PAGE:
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County approves deputy pay raise compromise

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BERNALILLO — The Sandoval County Commission on Thursday approved a compromise pay raise for sheriff’s deputies, though it might be superseded in a few months, pending an arbitration decision on the county’s contract with the union.

Karl Wiese.

Karl Wiese.

Karl Wiese, undersheriff at the Sandoval County Sheriff’s Office, said negotiations between the deputies association and the county had moved from mediation to arbitration and a final decision is four to six months away.

He asked and received from the commissioners, with support from county administration, a 6 percent increase, between pay and retirement contributions, which matched the increase for other county employees last July.

Wiese said the increase — which he described as the last, best offer from the county — would make starting pay at the sheriff’s office more competitive.

The arbitration decision will address financial compensation as well as other elements of the disputed union contract with the county.

In other business, the commissioners voted to make a payment of $77,780 toward the county’s landfill debt. The New Mexico Finance Authority loaned the county about $7 million last year to extend the capacity and life of the county landfill at Idalia and Iris roads.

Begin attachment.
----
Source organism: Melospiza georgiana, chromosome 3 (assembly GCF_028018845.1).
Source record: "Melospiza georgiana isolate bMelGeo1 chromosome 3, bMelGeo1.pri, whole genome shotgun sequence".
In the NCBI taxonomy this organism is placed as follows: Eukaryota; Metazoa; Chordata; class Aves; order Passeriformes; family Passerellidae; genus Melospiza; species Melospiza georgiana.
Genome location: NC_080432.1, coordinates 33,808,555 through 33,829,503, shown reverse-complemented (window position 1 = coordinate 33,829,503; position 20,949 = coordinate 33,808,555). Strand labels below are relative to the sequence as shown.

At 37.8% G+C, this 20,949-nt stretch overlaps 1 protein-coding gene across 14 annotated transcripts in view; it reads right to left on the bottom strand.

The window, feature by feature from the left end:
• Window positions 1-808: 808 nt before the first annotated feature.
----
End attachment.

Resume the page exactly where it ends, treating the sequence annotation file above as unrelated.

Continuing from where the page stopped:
In February, the commission voted to relocate power lines, belonging to the Public Service Company of New Mexico, that run through the site on public utility easements. The county paid PNM $2.03 million to move the lines, which will free up additional space at the landfill.

The rest of the NMFA loan will allow the county to keep the landfill in operation until at least 2029. Without it, the landfill would run out of capacity in seven to eight years.

The commissioners passed a resolution recognizing April as National Senior Volunteer Month. Peggy Cote, director of community services, invited the commissioners to a lunch with the county’s senior volunteers next Thursday.

The county’s senior program budget received a boost from the commissioners. They approved $15,000 for employee salaries and benefits and a capital outlay request to the state totaling $332,505, which will pay for renovations, equipment and vehicles.

Cote also presented a proclamation of Alcohol Awareness Month in April.

The commissioners adopted the resolution, which notes that people who begin drinking before age 15 are four times more likely to develop alcohol dependence than those who begin drinking at age 21.

The commissioners voted to award DHF Technical Products, Inc., a precious metals company, $200,000 to renovate the building they plan to move into this year.

The county should receive a reimbursement from the state, through Local Economic Development Act funding, county spokesman Sidney Hill said.

After the vote to support DHF, Commissioner Glenn Walters said the commissioners were now seeing the effects of the ordinance they passed two years ago to assist companies with LEDA funding.

After hearing a report on the county’s audit, prepared by Griego Professional Services LLC, Walters called it a “very clean audit.”

He stressed the audit, which the state auditor received more than two months after the Nov. 15 deadline, should be turned in on time next year, especially since the state is looking more closely at audits and has withheld funds in some cases from counties and cities with audit problems.

Larry Horan, county lobbyist, summarized bills and budgets passed in the recent legislative session that will impact the county. When asked about economic development, he said LEDA received $10 million and the state’s job training incentive program received $1.5 million.

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